Posted under The Rectory Bulletin | Church History
“Do not think that I have come to bring peace to the earth. I have not come to bring peace, but a sword. For I have come to set a man against his father, and a daughter against her mother, and a daughter-in-law against her mother-in-law.” (Matthew 10:34–35)
The first few centuries saw waves of persecution against the church and in around 200AD the Emperor Septimus Severus began another which swept across the empire. In Carthage, which sits on the North African coast, a young mother in her early twenties was arrested. Remarkably her own testimony survived, and gives us an insight into her thoughts. Here are some extracts:
At this my father was so angered by the word “Christian” that he moved towards me as though he would pluck my eyes out. But he left it at that and departed, vanquished along with his diabolical arguments.…
Then Tertius and Pomponius, those blessed deacons who tried to take care of us, bribed the soldiers to allow us to go to a better part of the prison to refresh ourselves for a few hours. Everyone then left that dungeon and shifted for himself. I nursed my baby, who was faint from hunger. In my anxiety I spoke to my mother about the child, I tried to comfort my brother, and I gave the child into their charge. I was in pain because I saw them suffering out of pity for me. These were the trials I had to endure for many days. Then I got permission for my baby to stay with me in prison. At once I recovered my health, relieved as I was of my worry and anxiety over the child. My prison had suddenly become a palace, so that I wanted to be there rather than anywhere else.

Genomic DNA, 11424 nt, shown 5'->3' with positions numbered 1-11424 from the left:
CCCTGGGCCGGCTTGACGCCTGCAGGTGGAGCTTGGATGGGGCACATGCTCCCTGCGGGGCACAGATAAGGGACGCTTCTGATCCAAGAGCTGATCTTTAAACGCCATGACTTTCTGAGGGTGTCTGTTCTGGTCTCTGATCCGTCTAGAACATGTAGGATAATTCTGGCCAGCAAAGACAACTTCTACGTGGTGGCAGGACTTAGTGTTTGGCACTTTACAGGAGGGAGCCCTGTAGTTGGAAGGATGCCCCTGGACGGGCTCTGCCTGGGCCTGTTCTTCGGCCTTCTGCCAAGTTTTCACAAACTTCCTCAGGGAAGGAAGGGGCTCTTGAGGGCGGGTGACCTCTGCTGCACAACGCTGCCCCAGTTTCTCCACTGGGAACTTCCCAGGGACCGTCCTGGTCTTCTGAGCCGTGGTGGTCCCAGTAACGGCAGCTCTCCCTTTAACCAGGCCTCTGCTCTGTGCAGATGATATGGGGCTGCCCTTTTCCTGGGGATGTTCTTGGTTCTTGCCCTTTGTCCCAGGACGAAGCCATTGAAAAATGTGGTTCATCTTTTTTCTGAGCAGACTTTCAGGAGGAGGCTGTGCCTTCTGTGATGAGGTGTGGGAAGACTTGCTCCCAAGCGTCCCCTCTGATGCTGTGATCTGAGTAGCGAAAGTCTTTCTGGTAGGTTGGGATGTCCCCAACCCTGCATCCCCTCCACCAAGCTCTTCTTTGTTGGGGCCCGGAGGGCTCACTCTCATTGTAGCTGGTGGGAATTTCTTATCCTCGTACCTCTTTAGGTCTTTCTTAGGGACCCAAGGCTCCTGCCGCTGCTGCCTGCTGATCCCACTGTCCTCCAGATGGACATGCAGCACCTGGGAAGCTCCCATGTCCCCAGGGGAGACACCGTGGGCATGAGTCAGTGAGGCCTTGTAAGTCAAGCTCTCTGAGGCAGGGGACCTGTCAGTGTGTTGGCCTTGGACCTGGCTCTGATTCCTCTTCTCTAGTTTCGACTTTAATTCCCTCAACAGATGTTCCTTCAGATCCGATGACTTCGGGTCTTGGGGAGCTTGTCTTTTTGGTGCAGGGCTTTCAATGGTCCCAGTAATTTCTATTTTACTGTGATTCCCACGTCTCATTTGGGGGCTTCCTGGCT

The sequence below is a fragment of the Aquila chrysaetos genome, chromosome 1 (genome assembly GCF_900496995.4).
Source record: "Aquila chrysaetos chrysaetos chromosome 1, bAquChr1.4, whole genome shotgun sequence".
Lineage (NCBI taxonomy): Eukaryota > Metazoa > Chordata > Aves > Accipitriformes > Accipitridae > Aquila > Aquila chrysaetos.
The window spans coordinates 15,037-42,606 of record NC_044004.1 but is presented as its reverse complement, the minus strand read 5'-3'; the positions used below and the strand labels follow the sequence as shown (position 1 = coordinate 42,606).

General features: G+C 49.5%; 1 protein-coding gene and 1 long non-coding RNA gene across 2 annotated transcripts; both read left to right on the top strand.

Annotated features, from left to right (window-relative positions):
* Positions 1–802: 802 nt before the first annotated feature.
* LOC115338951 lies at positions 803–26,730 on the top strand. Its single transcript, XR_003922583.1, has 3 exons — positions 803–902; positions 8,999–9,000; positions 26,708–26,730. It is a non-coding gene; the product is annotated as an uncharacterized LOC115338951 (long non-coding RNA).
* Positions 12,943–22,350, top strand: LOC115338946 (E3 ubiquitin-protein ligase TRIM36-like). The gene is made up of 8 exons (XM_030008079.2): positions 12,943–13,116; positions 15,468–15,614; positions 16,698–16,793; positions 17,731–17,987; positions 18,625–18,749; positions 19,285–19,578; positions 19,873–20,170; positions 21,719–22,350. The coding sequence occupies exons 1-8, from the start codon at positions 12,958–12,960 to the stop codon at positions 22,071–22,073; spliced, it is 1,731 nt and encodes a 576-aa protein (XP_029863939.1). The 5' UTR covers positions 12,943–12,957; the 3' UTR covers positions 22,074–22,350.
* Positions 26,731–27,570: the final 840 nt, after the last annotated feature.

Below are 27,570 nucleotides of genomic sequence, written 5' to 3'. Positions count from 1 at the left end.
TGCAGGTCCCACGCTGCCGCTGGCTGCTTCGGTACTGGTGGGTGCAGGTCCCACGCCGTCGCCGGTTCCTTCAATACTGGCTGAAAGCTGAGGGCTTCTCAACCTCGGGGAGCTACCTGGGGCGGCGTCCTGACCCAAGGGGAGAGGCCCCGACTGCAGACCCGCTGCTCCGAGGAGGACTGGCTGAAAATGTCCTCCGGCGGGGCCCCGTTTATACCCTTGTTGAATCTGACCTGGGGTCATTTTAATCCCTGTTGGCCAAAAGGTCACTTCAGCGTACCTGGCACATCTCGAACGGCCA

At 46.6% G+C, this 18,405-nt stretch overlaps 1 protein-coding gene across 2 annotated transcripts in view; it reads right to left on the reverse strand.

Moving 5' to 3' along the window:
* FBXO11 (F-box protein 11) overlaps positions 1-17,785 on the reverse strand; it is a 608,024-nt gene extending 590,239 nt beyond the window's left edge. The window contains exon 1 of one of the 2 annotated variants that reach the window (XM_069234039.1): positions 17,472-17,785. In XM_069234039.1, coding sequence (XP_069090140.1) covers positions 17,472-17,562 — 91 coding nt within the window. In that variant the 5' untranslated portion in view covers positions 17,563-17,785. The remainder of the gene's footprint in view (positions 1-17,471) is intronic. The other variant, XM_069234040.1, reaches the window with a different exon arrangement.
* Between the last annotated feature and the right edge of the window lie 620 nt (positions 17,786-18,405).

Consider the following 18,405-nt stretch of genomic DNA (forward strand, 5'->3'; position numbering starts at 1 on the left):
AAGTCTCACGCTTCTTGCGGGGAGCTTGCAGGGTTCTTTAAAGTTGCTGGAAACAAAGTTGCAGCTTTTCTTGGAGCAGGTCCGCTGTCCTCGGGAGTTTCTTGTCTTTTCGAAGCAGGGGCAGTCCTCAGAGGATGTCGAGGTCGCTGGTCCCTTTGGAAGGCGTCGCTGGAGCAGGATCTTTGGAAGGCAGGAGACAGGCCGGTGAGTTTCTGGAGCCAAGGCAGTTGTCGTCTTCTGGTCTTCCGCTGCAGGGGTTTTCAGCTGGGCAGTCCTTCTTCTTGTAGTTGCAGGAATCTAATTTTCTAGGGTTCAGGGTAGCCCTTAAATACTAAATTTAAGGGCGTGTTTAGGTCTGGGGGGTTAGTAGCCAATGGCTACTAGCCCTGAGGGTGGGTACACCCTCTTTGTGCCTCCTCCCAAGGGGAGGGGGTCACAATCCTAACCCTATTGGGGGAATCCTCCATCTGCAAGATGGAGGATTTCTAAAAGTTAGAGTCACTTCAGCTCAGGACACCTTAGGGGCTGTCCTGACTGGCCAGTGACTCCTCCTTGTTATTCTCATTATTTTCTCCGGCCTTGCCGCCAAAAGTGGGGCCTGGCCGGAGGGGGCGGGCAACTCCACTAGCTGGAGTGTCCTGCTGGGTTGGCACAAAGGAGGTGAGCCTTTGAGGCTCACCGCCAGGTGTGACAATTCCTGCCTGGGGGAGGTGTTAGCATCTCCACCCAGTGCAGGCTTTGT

There then follows an account of a vision which strengthened her resolve, and we move to an account of her hearing.
Hilarianus the Governor … said to me, “Have pity on your father’s grey head; have pity on your infant son. Offer the sacrifice for the welfare of the emperors.”
“I will not,” I retorted.
“Are you a Christian?” said Hilarianus.
And I said: “Yes I am.”
When my father persisted in trying to dissuade me, Hilarianus ordered him to be thrown to the ground and beaten with a rod. I felt sorry for father, just as if I myself had been beaten. Then Hilarianus passed sentence on all of us: we were condemned to the beasts, and we returned to prison in high spirits.…
At this stage she can no longer write, so another picks up the account.
First the heifer tossed Perpetua and she fell on her back. Then sitting up she pulled down the tunic that was ripped along the side so that it covered her thighs, thinking more of her modesty than of her pain. Next she asked for a pin to fasten her untidy hair; for it was not right that a martyr should die with her hair in disorder, lest she might seem to be in mourning in her hour of triumph.
Perpetua then called for her brother and spoke to him together with the catechumens and said: “You must all stand fast in the faith and love one another, and do not be weakened by what we have gone through.”
… Perpetua, however, had yet to taste more pain. She screamed as she was struck on the bone; then she took the trembling hand of the young gladiator and guided it to her throat. It was as though so great a woman could not be dispatched unless she herself were willing.
Ah, most valiant and blessed martyrs! Truly you are called and chosen for the glory of Christ Jesus our Lord!